The D/C ratio

This voluntarily cryptic title hides a simple observation:
The D/C ratio stands for Difficulty/Contentment … which does not provide much more explanations, does it?

It is well known that the difficulty of preparation of a dish is not proportional to the pleasure of eating it.
Of course, a refined presentation, a marriage of colors, tastes and textures make an overall sensory experience.
But this is not always achieved by chef-level techniques or high end utensils.
Sometimes, crude preparation of simple products can reach the same level of … goodness.

That being said, I’m not going to brag about today’s preparation, or present it as an unrivaled delicacy.
If cooking taught me anything, that would be humility. You can be confident in your favorite technique, which you have mastered to the point that you can play it by heart, and with your heart (not unlike music, isn’t it?), but there is always a variation you never thought of, a spice you don’t know, an … interpretation you can fall in love with.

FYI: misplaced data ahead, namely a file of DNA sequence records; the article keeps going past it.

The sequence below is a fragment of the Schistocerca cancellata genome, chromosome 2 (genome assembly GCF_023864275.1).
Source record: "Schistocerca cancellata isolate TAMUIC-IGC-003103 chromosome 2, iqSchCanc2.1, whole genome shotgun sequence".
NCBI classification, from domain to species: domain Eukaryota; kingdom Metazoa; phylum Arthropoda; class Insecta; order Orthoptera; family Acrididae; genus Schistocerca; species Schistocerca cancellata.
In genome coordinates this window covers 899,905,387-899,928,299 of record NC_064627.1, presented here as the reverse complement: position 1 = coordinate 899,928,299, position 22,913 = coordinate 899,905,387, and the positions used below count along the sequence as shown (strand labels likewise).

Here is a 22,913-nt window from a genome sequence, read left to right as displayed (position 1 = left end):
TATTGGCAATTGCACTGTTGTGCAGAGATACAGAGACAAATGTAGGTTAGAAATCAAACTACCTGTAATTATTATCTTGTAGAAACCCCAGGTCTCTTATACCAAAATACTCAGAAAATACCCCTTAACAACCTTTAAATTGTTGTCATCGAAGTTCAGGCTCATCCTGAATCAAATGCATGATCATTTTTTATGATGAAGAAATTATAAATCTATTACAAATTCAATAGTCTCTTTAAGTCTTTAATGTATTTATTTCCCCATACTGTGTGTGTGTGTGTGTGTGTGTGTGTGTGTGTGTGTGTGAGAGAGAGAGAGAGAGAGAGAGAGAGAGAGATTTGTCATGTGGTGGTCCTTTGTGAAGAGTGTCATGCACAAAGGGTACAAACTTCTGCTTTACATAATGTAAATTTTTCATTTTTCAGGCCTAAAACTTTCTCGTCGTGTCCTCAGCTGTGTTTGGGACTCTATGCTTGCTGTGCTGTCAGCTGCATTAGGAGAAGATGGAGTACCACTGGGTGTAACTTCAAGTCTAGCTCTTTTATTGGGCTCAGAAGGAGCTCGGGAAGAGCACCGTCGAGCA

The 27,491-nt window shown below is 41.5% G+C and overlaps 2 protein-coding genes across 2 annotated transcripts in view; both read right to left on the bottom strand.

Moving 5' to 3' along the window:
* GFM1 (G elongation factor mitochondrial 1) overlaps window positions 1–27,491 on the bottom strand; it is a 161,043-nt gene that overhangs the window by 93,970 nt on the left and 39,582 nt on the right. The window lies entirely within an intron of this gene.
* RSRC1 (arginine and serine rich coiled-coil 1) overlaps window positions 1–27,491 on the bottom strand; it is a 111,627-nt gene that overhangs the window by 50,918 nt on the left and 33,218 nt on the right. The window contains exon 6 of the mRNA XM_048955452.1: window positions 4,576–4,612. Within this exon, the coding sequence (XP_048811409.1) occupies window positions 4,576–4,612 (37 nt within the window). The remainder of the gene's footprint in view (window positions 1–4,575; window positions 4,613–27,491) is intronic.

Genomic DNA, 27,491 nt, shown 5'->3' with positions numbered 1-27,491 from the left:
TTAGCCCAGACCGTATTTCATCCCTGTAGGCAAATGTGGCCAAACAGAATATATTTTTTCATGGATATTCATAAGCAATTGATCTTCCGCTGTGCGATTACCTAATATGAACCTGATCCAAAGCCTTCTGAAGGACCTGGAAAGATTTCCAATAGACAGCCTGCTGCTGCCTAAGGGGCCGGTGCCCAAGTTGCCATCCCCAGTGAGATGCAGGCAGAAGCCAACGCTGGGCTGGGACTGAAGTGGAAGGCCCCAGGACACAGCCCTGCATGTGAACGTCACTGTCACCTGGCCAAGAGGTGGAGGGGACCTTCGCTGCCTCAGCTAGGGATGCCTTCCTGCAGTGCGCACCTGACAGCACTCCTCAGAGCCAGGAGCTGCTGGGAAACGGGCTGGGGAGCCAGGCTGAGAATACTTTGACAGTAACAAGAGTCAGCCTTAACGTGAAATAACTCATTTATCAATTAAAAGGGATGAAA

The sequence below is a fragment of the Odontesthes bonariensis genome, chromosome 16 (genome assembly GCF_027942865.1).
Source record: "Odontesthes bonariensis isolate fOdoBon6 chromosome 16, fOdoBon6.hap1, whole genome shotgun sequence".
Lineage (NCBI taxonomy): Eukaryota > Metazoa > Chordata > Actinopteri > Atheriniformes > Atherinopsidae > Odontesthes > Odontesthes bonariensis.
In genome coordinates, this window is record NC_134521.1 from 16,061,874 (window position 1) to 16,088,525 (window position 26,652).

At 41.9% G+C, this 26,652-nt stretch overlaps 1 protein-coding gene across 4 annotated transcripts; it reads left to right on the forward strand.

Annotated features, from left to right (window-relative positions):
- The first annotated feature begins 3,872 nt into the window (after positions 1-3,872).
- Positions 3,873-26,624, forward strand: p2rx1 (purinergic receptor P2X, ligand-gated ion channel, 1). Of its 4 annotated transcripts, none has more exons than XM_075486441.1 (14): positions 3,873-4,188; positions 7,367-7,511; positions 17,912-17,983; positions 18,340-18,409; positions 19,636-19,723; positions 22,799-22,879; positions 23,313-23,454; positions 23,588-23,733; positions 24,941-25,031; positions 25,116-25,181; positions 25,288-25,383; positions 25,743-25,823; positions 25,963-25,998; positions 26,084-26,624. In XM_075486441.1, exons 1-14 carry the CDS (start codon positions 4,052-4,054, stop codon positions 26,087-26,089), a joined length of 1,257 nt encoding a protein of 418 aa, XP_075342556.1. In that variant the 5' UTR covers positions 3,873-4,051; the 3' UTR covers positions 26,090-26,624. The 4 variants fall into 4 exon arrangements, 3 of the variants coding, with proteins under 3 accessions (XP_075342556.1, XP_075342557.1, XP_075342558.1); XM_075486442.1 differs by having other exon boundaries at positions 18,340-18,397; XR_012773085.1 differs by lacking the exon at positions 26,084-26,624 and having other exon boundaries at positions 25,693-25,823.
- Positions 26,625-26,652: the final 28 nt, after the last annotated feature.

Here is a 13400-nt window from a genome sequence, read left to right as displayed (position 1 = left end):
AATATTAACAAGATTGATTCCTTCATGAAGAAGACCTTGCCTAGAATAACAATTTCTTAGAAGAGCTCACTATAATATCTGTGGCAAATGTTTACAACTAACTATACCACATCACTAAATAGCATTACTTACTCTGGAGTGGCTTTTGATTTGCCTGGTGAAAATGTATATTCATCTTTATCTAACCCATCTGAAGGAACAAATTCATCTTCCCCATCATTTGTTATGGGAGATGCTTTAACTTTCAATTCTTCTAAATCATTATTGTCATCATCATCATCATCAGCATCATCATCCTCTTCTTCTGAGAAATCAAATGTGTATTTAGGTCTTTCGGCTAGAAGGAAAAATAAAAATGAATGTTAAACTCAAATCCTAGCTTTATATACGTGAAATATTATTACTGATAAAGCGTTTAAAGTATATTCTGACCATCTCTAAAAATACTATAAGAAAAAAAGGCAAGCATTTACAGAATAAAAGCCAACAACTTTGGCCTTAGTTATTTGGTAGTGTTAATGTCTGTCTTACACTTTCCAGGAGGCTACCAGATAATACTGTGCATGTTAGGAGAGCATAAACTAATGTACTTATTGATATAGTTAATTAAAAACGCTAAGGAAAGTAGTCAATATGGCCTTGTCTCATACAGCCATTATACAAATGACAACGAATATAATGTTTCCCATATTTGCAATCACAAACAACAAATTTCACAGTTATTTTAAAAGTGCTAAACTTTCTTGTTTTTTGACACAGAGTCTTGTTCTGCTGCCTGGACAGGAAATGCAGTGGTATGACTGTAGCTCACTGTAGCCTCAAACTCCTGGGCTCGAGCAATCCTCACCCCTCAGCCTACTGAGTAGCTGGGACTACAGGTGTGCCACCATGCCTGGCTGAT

And so, simple things are not necessarily plain-tasting, and complex constructions need not be an unforgettable moment.
I wanted dead simple today, so I chose to bake cupcakes.
Flour, chemical yeast, ground almonds and the ubiquitous pinch of salt

Dry elements

On the moist front, we have butter and sugar

Butter and sugar

And two eggs beaten in, with almond extract (oh, the smell of that!)

Beating in eggs

Mixing everything with some milk leaves us with a simple batter

And milk even

Some nuts fall into the mortar: walnuts, pine nuts, pistachios.

The nutty mortar

They are no match for the hard stone pestle … “rock and hard place”, anyone?

The crushing truth

The smiling cupcakes are swiftly baked, we’re nearly there.

Ready to roll

I did a light syrup with honey and lemon, and used it to moisten the cupcakes, so that the crushed nuts would hold in place.

Finished

Of course, the lemon and honey’s flavors definitely added an extra information to process when eating these little things.
I’m satisfied with the results: friends I was baking this for were happy.

Isn’t that the primary goal of any cooking?

Close-up

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